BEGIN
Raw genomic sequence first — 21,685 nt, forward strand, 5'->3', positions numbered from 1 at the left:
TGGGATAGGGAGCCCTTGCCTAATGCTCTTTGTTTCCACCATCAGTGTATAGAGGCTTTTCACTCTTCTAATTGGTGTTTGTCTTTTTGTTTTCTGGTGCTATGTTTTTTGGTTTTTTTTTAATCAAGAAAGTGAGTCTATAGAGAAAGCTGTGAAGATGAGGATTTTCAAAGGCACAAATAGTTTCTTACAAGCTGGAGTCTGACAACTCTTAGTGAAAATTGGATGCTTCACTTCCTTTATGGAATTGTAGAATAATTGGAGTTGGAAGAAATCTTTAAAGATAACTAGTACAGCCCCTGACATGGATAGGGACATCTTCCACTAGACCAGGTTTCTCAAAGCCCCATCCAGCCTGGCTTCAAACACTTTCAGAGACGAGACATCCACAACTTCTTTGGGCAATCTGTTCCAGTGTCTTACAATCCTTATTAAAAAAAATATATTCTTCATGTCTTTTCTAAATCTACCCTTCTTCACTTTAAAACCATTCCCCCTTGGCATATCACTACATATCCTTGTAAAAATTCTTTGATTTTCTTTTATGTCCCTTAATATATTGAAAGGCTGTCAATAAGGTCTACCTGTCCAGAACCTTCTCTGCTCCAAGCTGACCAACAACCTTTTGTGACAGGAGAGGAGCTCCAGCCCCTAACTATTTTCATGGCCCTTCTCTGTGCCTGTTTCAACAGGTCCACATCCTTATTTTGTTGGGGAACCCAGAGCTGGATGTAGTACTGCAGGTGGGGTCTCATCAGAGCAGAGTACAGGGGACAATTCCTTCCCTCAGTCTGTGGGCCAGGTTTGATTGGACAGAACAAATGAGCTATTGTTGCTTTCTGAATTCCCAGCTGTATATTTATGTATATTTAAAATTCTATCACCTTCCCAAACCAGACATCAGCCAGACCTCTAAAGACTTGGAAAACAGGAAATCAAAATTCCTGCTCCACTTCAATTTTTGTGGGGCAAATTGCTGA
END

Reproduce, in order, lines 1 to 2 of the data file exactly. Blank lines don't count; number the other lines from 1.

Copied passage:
Raw genomic sequence first — 21,685 nt, forward strand, 5'->3', positions numbered from 1 at the left:
TGGGATAGGGAGCCCTTGCCTAATGCTCTTTGTTTCCACCATCAGTGTATAGAGGCTTTTCACTCTTCTAATTGGTGTTTGTCTTTTTGTTTTCTGGTGCTATGTTTTTTGGTTTTTTTTTAATCAAGAAAGTGAGTCTATAGAGAAAGCTGTGAAGATGAGGATTTTCAAAGGCACAAATAGTTTCTTACAAGCTGGAGTCTGACAACTCTTAGTGAAAATTGGATGCTTCACTTCCTTTATGGAATTGTAGAATAATTGGAGTTGGAAGAAATCTTTAAAGATAACTAGTACAGCCCCTGACATGGATAGGGACATCTTCCACTAGACCAGGTTTCTCAAAGCCCCATCCAGCCTGGCTTCAAACACTTTCAGAGACGAGACATCCACAACTTCTTTGGGCAATCTGTTCCAGTGTCTTACAATCCTTATTAAAAAAAATATATTCTTCATGTCTTTTCTAAATCTACCCTTCTTCACTTTAAAACCATTCCCCCTTGGCATATCACTACATATCCTTGTAAAAATTCTTTGATTTTCTTTTATGTCCCTTAATATATTGAAAGGCTGTCAATAAGGTCTACCTGTCCAGAACCTTCTCTGCTCCAAGCTGACCAACAACCTTTTGTGACAGGAGAGGAGCTCCAGCCCCTAACTATTTTCATGGCCCTTCTCTGTGCCTGTTTCAACAGGTCCACATCCTTATTTTGTTGGGGAACCCAGAGCTGGATGTAGTACTGCAGGTGGGGTCTCATCAGAGCAGAGTACAGGGGACAATTCCTTCCCTCAGTCTGTGGGCCAGGTTTGATTGGACAGAACAAATGAGCTATTGTTGCTTTCTGAATTCCCAGCTGTATATTTATGTATATTTAAAATTCTATCACCTTCCCAAACCAGACATCAGCCAGACCTCTAAAGACTTGGAAAACAGGAAATCAAAATTCCTGCTCCACTTCAATTTTTGTGGGGCAAATTGCTGA